The Way Forward: Liam Neeson on an Encounter with a Black Bear, Shinrin-yoku, and Becoming Increasingly Political

The iconic actor, whose new movie Made in Italy opens today, shares his pandemic experience and looks ahead to the future.

During the pandemic, I’ve been spending a lot of time in reflection about life, myself and my family, and also reading; I think I’m on my 28th or 29th book, and have been reading a lot of Don Winslow and Henning Mankell, a fantastic Nordic noir writer who passed away about five years ago. I’m trying to trying to make my way through Dostoyevsky’s Crime and Punishment, and I’m determined to succeed, even though every Russian character has three different names. But I’ll persist.

I feel very fortunate that I own my own house and that I know where my next meal is coming from – unlike millions in this country, led by an excuse for an administration. I can’t believe I’ve been here in my house in upstate New York since March 20; I’ve seen maybe two people in all that time.

I learned this wonderful word yesterday from a friend of mine who lives in Colorado. It’s the Japanese word shinrin-yoku, which basically means finding a peace that comes from being in nature. And I’ve been doing that a lot. It seems like I’ve been here for a change of three seasons, and seeing the birds nesting and flying away, and rabbits coming close to the door because they know I’m going to throw out a bit of a carrot or a piece of apple. I saw a black bear a few weeks ago and we encountered each other, maybe 60 feet apart. It wasn’t threatening, we just looked at each other. He or she then went about groveling for grubs in the ground. Every so often, he or she would look at me again, and then we went our separate ways. That was just electric for me. It’s one of the moments I will never, ever forget, and I guess it was a pandemic moment. It was quite something.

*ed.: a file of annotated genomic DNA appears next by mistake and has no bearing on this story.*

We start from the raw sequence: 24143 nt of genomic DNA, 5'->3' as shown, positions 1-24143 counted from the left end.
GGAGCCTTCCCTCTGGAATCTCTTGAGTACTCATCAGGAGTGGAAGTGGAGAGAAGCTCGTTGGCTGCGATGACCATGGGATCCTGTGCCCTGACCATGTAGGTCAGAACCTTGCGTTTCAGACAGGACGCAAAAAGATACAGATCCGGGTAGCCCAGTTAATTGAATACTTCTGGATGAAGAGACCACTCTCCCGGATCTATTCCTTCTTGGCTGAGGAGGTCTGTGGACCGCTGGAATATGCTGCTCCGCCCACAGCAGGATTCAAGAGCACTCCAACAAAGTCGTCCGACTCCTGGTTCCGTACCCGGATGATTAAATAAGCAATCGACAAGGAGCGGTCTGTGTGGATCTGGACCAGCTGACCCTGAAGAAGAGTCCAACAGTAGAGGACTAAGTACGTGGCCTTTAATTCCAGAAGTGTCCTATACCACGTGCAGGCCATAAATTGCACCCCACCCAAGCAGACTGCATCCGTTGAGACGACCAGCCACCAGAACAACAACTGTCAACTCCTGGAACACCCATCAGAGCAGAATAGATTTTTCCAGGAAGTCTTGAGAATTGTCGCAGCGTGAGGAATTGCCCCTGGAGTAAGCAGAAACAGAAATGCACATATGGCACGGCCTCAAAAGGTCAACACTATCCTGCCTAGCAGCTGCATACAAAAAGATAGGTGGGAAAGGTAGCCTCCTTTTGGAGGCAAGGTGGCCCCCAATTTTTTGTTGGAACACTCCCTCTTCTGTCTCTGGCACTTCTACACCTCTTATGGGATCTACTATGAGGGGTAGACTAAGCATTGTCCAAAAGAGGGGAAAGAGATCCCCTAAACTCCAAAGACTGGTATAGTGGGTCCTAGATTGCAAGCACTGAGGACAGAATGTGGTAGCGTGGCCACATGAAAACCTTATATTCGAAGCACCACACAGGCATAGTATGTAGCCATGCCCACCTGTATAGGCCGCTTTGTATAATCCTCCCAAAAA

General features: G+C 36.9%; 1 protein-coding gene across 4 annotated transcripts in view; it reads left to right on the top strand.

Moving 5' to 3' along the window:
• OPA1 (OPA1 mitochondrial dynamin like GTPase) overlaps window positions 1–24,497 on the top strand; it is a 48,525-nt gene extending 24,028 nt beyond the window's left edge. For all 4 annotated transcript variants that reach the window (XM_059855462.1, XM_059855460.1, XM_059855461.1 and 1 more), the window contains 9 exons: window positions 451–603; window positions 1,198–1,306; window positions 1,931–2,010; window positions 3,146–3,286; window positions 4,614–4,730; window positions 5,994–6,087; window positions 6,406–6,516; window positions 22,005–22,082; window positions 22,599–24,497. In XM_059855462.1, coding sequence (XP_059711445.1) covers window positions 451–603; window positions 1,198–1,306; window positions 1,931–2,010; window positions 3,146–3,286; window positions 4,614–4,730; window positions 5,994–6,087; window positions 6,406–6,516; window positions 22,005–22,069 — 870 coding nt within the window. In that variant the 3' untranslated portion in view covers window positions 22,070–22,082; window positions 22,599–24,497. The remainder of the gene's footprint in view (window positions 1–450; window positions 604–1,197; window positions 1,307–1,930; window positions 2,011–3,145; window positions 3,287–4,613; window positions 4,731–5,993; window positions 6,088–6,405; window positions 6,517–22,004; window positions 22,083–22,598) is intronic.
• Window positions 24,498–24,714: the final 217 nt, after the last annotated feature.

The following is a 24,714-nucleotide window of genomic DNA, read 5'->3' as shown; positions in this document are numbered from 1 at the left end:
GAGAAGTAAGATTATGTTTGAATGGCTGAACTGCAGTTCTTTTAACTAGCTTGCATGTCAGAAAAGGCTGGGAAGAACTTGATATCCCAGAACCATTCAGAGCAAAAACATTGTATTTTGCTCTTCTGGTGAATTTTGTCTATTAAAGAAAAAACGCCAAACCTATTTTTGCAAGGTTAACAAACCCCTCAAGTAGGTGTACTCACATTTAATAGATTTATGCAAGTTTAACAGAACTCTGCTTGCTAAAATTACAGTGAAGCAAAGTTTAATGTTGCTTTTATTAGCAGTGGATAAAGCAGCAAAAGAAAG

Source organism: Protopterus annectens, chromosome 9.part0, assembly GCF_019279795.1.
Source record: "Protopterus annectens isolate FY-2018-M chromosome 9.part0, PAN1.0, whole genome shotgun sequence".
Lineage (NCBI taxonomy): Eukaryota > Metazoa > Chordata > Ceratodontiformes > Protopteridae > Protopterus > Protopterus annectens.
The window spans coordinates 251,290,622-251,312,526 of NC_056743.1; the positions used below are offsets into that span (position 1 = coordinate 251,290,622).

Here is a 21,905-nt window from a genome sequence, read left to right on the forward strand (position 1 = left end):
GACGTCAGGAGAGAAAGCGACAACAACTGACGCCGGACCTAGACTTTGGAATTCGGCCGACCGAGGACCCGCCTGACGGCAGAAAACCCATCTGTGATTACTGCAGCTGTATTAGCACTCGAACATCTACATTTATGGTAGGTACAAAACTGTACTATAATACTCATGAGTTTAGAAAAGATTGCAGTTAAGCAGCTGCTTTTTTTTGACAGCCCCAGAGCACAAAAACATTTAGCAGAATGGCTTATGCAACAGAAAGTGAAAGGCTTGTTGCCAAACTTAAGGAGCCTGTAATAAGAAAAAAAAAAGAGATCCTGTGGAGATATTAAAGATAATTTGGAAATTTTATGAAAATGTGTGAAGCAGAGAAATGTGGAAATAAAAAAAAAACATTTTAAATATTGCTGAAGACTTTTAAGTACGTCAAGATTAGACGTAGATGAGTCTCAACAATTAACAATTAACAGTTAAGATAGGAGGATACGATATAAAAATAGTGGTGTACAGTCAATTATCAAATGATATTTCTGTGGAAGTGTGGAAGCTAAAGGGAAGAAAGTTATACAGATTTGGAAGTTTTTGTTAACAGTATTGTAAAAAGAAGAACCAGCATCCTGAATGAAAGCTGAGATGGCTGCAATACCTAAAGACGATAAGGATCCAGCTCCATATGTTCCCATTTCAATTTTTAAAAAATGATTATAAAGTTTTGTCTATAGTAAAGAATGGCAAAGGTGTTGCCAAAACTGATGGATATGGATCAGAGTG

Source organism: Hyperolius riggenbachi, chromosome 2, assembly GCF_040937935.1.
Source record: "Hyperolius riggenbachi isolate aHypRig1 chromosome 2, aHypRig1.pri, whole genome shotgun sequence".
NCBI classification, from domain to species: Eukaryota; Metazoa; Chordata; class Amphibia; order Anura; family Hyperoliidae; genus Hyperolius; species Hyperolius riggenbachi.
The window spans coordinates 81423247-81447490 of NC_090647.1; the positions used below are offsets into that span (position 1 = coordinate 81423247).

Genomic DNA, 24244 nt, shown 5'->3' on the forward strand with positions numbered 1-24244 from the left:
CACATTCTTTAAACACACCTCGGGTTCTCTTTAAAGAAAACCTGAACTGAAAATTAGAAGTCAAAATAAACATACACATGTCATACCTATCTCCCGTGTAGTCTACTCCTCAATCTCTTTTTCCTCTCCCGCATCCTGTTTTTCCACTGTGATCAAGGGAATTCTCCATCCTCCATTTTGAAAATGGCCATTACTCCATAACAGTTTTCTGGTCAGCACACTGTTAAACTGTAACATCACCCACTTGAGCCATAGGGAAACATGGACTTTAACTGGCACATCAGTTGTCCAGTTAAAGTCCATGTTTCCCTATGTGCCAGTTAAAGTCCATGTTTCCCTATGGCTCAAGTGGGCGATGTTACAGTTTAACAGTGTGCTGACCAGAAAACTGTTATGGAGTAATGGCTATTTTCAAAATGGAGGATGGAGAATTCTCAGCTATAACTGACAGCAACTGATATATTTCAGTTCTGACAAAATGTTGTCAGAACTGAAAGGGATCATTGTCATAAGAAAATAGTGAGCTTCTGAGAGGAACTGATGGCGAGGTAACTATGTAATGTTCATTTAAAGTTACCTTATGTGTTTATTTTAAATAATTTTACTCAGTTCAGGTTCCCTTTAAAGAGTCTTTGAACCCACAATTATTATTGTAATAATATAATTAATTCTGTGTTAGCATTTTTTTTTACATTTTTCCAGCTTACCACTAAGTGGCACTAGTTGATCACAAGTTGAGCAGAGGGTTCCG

It feels like there’s more solitude where I am right now in upstate New York, but this moment is also making me want to be more political, the more I see this inept government and the personal responsibility they should bear for the many thousands of lives that we’ve lost in this country. That’s making me really fucking angry. That’s my brutally honest perspective.

I don’t know exactly what the future of the film industry will be, but I know that the distributor of our film Made in Italy has been working with movie theaters on a daily basis to help as many people as possible to see it. I’m very lucky that there is a drive-in movie theater, Four Brothers, that’s literally 15 minutes from where I live, which made national headlines a few weeks ago because it’s so popular. Recently, I went there myself for the first time and watched Raiders of the Lost Ark. I was in my car, there were about 80 other cars there, and it was just a magical experience. Made in Italy will be playing at Four Brothers (as well as numerous other drive-ins across the country) from today, and on August 8, I will be going there with my son Michael, who’s the star of the film, to welcome the audience and thank them for showing up. And it’s going to be lovely.

Liam Neeson stars as Robert in Made in Italy, opposite Micheál Richardson, Lindsay Duncan and Valeria Bilello, which is currently in theaters and on demand through IFC Films. He is an internationally recognized actor who is best known for his work in more than 70 films including Schindler’s List, Michael Collins, Kinsey, The Grey, the blockbuster Taken trilogy, Star Wars: Episode 1 The Phantom Menace, Batman Begins, Love Actually and Gangs of New York. Over the course of his career, Neeson’s films have grossed over $7 billion worldwide. The actor is a UNICEF Goodwill Ambassador and the proud father of two sons.